Expecting Rain

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PostPosted: Wed October 3rd, 2012, 18:55 GMT 

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This is a hard one for me, because I was a casual listener during my first few months as a Dylan fan. It's hard to remember what song really got me started. I remember listening to my dad's copy of the Concert for Bangladesh on the record player and being impressed by Hard Rain. I was also turned on by the Byrd's version of Chimes of Freedom.


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PostPosted: Wed October 3rd, 2012, 19:07 GMT 
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The opening theme to Watchmen, The Times, They Are A' Changin.


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PostPosted: Wed October 3rd, 2012, 19:15 GMT 
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I remember vividly hearing Tangled on the radio in the '70's and really liking it but not knowing alot about Dylan. Too young to get it yet.

The song that convinced me Dylan was special was, believe it or not, 115th Dream.

While it may not have the weight of some others it's wit and humor hooked me!


Last edited by jimb727 on Wed October 3rd, 2012, 19:31 GMT, edited 1 time in total.

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PostPosted: Wed October 3rd, 2012, 19:16 GMT 
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Maggie's Farm (Hard Rain video version)


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PostPosted: Wed October 3rd, 2012, 19:19 GMT 

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SUbterranean Homesick blues


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PostPosted: Wed October 3rd, 2012, 19:22 GMT 
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Obviously, I have always been aware of Dylan's music and enjoyed it but there was one song that just sent me crazy for him. For me it was 'I Want You' I remember the first time I couldn't get enough of that amazing melody line. Also, It's All Over Now was a big one for me.


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PostPosted: Wed October 3rd, 2012, 19:26 GMT 
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The song from Reservoir Dogs.


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PostPosted: Wed October 3rd, 2012, 19:29 GMT 
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I'll try to keep it short. :) My son was visiting and added Christmas In The Heart and Blood On The Tracks on my computer. The next night or so, I decided to watch No Direction Home on netflix before I listened to them. I was gobsmacked and played BOTT in my car the next day. The song that sealed it was Idiot Wind. Straight to the heart like a dagger. I came home and searched for a video on youtube and found the Hard Rain version. I probably watched it 50 times that night. That was just a little over a year ago.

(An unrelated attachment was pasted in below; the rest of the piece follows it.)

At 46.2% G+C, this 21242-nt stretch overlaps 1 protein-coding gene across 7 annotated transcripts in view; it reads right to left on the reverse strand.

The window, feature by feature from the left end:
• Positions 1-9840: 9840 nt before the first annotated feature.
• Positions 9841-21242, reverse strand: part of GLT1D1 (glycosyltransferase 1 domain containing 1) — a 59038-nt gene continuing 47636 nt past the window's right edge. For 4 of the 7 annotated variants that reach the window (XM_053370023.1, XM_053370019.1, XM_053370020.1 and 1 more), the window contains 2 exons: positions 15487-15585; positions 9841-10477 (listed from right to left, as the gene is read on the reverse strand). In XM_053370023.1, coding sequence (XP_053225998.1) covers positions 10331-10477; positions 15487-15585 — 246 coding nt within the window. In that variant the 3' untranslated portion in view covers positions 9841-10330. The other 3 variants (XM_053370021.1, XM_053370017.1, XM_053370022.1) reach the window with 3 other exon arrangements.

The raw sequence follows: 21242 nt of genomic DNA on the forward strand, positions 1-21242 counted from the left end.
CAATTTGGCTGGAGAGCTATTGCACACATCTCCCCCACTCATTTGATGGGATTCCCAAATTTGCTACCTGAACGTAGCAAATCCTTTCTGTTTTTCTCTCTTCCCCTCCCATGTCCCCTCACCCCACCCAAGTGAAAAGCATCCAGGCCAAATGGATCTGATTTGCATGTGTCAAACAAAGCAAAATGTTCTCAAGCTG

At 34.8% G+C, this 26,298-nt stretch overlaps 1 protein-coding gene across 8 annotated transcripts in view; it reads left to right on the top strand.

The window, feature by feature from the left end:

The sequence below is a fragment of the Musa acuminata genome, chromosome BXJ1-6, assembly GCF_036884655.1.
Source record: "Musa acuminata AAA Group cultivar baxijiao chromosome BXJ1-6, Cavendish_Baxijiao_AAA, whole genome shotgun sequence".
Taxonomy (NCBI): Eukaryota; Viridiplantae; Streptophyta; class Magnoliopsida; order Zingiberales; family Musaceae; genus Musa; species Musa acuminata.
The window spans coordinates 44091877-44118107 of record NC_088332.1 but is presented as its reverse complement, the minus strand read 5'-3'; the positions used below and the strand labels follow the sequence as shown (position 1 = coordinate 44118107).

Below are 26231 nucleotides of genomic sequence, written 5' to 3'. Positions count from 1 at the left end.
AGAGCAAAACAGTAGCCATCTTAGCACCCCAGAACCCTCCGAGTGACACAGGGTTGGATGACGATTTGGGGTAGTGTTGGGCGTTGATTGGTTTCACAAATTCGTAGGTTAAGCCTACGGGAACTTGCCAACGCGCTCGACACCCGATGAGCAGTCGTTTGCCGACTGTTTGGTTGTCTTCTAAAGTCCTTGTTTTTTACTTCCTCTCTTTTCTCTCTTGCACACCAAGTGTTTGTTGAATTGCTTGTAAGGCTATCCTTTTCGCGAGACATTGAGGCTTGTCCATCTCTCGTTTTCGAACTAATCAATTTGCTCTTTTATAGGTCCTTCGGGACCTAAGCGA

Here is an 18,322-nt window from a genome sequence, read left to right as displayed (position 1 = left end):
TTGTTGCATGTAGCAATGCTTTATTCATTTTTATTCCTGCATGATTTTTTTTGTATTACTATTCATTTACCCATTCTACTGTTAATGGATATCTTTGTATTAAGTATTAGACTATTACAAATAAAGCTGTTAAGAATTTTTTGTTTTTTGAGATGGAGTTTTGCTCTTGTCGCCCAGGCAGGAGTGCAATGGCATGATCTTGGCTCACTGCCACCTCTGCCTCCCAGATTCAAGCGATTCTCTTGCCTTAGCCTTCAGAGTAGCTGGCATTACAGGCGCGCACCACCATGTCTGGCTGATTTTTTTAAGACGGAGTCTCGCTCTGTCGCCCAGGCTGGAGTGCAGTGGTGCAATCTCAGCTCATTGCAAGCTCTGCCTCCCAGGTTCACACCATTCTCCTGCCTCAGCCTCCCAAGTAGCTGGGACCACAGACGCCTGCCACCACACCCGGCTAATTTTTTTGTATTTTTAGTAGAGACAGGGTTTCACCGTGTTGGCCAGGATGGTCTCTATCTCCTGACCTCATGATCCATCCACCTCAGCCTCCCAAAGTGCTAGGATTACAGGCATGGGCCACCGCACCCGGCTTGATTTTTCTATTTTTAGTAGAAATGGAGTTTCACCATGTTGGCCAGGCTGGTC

Second album I listened to was obviously Christmas In The Heart. Cried the whole way through it. All the songs handled with such respect and that voice, which was soooo different from BOTT but still had such amazing powers of expression.


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PostPosted: Wed October 3rd, 2012, 19:32 GMT 
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Hurricane


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PostPosted: Wed October 3rd, 2012, 19:40 GMT 
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ModMe was probably taken in by Positively 4th Street.


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PostPosted: Wed October 3rd, 2012, 19:42 GMT 

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My older brother puts on GH 2 and I'm thinking, wow this guy is brutal! Then ' all I really want to do' comes on and I'm thinking, wow this guy is brilliant!


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PostPosted: Wed October 3rd, 2012, 19:53 GMT 
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Wigwam, form Self Portrait. In the Summer of 1970 it was the perfect antidote to the madness of the 60s.


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PostPosted: Wed October 3rd, 2012, 19:55 GMT 
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"like a rolling stone", i guess...


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PostPosted: Wed October 3rd, 2012, 20:19 GMT 
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I want you


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PostPosted: Wed October 3rd, 2012, 20:25 GMT